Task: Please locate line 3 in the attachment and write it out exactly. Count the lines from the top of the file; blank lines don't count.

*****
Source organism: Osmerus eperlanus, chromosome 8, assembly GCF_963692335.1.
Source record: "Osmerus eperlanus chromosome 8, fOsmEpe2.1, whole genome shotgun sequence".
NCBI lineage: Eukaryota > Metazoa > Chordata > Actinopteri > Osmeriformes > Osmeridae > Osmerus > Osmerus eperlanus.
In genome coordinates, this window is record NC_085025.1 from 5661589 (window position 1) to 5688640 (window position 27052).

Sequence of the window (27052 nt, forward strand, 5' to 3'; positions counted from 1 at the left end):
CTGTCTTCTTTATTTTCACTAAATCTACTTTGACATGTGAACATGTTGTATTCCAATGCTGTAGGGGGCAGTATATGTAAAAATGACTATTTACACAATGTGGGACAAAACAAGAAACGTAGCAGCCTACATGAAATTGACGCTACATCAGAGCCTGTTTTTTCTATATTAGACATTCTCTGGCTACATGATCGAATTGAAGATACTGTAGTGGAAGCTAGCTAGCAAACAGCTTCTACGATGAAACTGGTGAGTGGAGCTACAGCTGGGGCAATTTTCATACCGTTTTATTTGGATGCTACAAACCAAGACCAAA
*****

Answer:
NCBI lineage: Eukaryota > Metazoa > Chordata > Actinopteri > Osmeriformes > Osmeridae > Osmerus > Osmerus eperlanus.